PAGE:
A pair of family connections is the reason Red Deer’s Will Quijada is a fighter and he is thankful for the influence.
The 24-year-old has been involved in the sport of Muay Thai for seven years and says his dad’s passion for boxing along with an older brother already in the game got him hooked.
“He (his brother) started off with the muay Thai before I did. As I grew older I was looking for a way to get into better shape,” he said.
For Quijada, the sport has been good to him as he currently is on a 10-fight win streak in the ring, sporting a 12-4 record to this point.
More recently, he was involved in the Canadian championships and walked away with a national title in his weight class.
“There were two fights in one day and so I earned the right to represent Canada,” noted the 147-pounder.
He will head off to Russia in September to wear the Canadian colours at the world championships and is well into a very rigorous 10-week training regimen in order to be at his peak in time for the world event.
“I’m doing my strength and conditioning during the day, rest and then running right after and then resting up and then my Muay Thai practice in the evening,” he explained about the four to six hours a day he puts in.
He’s no stranger to working hard at his craft, spending six weeks in Thailand on what he described as a “training vacation.”
“I lived at the camp so I woke up, ate, went to train, took a nap, woke up, ate and went and trained and just lived that for about six weeks.”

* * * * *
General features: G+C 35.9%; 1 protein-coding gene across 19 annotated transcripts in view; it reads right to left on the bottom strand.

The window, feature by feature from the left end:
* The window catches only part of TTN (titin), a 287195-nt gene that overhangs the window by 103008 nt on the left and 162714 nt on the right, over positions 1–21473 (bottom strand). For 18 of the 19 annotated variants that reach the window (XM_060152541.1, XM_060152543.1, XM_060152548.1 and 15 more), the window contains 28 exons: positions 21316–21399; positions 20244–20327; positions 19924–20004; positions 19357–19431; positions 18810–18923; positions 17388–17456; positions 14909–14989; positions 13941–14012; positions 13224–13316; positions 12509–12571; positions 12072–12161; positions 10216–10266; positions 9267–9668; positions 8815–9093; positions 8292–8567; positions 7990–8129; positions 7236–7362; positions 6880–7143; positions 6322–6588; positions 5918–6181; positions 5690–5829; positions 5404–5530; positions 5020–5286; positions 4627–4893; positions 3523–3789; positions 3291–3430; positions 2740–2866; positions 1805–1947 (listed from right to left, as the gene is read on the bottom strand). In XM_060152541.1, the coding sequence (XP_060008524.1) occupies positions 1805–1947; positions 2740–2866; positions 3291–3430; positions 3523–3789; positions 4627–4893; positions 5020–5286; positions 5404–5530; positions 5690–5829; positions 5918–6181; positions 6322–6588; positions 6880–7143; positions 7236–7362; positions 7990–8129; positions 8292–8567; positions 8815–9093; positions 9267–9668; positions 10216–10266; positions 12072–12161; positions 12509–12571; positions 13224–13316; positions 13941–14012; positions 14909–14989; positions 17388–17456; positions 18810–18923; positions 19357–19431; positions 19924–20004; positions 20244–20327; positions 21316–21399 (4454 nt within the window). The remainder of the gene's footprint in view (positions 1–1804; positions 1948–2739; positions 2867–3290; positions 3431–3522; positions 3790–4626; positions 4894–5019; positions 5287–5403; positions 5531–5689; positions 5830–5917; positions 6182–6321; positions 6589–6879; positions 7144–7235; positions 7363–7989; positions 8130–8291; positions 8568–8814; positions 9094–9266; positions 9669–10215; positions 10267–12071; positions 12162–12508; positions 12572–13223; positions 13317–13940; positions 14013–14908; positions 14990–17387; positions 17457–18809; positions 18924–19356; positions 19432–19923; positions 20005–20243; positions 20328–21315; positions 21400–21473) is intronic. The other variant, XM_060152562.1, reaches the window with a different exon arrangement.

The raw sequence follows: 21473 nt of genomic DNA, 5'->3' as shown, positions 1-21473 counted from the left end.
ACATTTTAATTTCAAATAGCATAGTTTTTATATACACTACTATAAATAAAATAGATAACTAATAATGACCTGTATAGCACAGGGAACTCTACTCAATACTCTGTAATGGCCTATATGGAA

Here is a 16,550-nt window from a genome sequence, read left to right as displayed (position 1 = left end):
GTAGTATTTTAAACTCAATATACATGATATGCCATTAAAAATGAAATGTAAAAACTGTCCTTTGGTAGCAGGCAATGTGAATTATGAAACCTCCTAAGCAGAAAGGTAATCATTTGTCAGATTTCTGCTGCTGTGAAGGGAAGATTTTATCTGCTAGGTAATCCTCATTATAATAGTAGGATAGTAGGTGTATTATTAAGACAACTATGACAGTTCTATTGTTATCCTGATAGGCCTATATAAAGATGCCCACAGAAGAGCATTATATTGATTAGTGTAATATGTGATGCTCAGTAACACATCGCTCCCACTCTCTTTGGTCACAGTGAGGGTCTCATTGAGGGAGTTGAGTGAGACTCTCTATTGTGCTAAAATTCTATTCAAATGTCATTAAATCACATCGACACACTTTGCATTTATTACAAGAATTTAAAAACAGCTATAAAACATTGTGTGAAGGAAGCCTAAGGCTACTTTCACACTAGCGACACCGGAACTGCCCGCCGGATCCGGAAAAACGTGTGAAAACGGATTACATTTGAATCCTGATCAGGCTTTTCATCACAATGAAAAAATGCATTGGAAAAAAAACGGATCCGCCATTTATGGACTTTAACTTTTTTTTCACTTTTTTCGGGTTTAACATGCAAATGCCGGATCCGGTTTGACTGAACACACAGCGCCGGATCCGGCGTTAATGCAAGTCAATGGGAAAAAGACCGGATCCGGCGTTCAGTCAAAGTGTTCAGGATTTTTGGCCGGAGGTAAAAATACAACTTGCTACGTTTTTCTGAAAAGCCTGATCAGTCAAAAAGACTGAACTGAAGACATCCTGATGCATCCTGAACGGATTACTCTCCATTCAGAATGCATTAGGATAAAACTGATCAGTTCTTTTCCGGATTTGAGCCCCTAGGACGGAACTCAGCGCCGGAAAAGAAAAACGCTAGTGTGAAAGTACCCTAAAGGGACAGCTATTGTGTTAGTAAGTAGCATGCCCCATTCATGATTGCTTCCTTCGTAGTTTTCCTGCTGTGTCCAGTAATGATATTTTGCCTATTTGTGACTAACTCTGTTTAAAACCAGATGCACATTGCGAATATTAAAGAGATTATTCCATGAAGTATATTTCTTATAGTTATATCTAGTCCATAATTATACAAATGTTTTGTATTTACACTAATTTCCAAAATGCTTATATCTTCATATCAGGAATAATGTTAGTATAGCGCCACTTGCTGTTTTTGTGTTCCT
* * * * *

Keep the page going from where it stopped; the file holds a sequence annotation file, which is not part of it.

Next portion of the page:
The sport of Muay Thai is that country’s national past time so much like anyone interested in a hockey career would look at Canada as a good place to pick up some skills, so it is with Muay Thai and Thailand.
“You go anywhere in Thailand and there are training camps all over the place,” said Quijada.
“It’s also known as the science of eight limbs so you have punches, kicks, knees, elbows, takedowns, sweeps, so making it really neat. Just like kickboxing, just a few more weapons.”
With all those options he is hard pressed to narrow it down as to what area is his strength admitting the clinch is where most people say he has an advantage but he does see himself in a different light when in the ring.
“I like to bang, I like to punch, I like to kick,” he laughed.
Quijada says the game plan for now is to see how things play out in Russia and then he will make plans for his future in the sport or a possible foray into the world of the UFC.
“I will give it about three to five years and hopefully turn pro as a Muay Thai fighter,” he conceded.
No matter what road he chooses to follow Quijada says Muay Thai has provided him with plenty to be thankful for both in the ring and out of it.
“It helps you focus on what’s really important, gets your priorities in line and a little bit of sacrifice here but there’s a big reward at the end.”